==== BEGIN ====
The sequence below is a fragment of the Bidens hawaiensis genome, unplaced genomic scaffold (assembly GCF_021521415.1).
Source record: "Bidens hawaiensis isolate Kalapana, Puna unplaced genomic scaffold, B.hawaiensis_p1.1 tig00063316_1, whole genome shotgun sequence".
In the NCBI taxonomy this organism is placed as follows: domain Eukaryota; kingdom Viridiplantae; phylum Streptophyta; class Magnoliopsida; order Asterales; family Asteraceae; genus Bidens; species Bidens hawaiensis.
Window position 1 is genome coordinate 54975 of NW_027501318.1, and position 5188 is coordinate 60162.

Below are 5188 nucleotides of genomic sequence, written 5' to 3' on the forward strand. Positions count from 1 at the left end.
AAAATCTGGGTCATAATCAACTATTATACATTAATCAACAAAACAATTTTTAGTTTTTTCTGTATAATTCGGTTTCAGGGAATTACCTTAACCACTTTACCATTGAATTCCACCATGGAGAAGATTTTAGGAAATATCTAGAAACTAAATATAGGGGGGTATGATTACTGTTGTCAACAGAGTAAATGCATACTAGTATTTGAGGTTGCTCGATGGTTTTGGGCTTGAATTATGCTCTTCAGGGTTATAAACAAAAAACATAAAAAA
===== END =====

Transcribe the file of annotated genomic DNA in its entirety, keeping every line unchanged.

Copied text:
The sequence below is a fragment of the Bidens hawaiensis genome, unplaced genomic scaffold (assembly GCF_021521415.1).
Source record: "Bidens hawaiensis isolate Kalapana, Puna unplaced genomic scaffold, B.hawaiensis_p1.1 tig00063316_1, whole genome shotgun sequence".
In the NCBI taxonomy this organism is placed as follows: domain Eukaryota; kingdom Viridiplantae; phylum Streptophyta; class Magnoliopsida; order Asterales; family Asteraceae; genus Bidens; species Bidens hawaiensis.
Window position 1 is genome coordinate 54975 of NW_027501318.1, and position 5188 is coordinate 60162.

Below are 5188 nucleotides of genomic sequence, written 5' to 3' on the forward strand. Positions count from 1 at the left end.
AAAATCTGGGTCATAATCAACTATTATACATTAATCAACAAAACAATTTTTAGTTTTTTCTGTATAATTCGGTTTCAGGGAATTACCTTAACCACTTTACCATTGAATTCCACCATGGAGAAGATTTTAGGAAATATCTAGAAACTAAATATAGGGGGGTATGATTACTGTTGTCAACAGAGTAAATGCATACTAGTATTTGAGGTTGCTCGATGGTTTTGGGCTTGAATTATGCTCTTCAGGGTTATAAACAAAAAACATAAAAAA